Discussions are the pinnacle of the liberal arts college experience, where students come together to hash out ideas. Each student should have the right to a classroom environment where they feel they can share their thoughts. But when class discussions are completely male-dominated, this welcoming environment that encourages productive discussion is lost.
Other than the issue of male students dominating discussions, there is also the issue of mansplaining — male students commenting, explaining or interrupting their female counterparts to re-explain their point. When female students say they no longer want to speak in class for fear of being interrupted or being talked down to, there is obviously a larger issue.
While it may seem like a minor issue, it devalues a female student’s voice in the classroom, and the continuous restating of previous comments takes away from valuable class time. And whether the interrupting, domineering or restating is intentional or not, it still is sexist and disrespectful.
Research has shown that people who speak with some sense of confidence will often be perceived better, regardless of whether or not they’re competent, and that men are more confident in themselves than women. In the classroom, this means that male students are often given more speaking time simply because they feel the need to speak, not because they always have things to say. As a result, class discussions fall flat.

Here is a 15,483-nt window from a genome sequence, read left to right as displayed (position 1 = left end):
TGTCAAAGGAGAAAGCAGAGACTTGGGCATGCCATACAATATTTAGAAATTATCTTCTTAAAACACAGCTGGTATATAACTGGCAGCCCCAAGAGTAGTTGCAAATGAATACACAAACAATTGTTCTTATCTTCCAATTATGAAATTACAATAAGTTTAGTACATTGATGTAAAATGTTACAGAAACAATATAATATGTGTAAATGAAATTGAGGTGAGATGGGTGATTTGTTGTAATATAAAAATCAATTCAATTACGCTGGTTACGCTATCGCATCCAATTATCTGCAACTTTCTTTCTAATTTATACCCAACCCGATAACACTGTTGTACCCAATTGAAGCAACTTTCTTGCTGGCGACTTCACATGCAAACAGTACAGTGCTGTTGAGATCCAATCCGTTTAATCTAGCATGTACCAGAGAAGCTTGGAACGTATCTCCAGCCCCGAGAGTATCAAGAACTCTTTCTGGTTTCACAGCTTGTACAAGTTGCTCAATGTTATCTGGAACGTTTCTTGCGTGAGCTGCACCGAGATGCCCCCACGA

There are, of course, male students who are respectful of their female colleagues. But there are others that need to be more conscious of their participation in class. And it is not solely an issue with students. Often, professors fail to address the problem, and when male students speak too much or interrupt their female counterparts, nothing is done. Not all professors are guilty of this — some make a conscious effort to call on female students or to shut down students who interrupt others. But male students are often allowed to talk over their female counterparts, as no one is stopping them from doing so.
It is the responsibility of the professor to curb these behaviors. Though a class discussion may be student-led or student-facilitated, faculty should feel comfortable enough to intervene when necessary.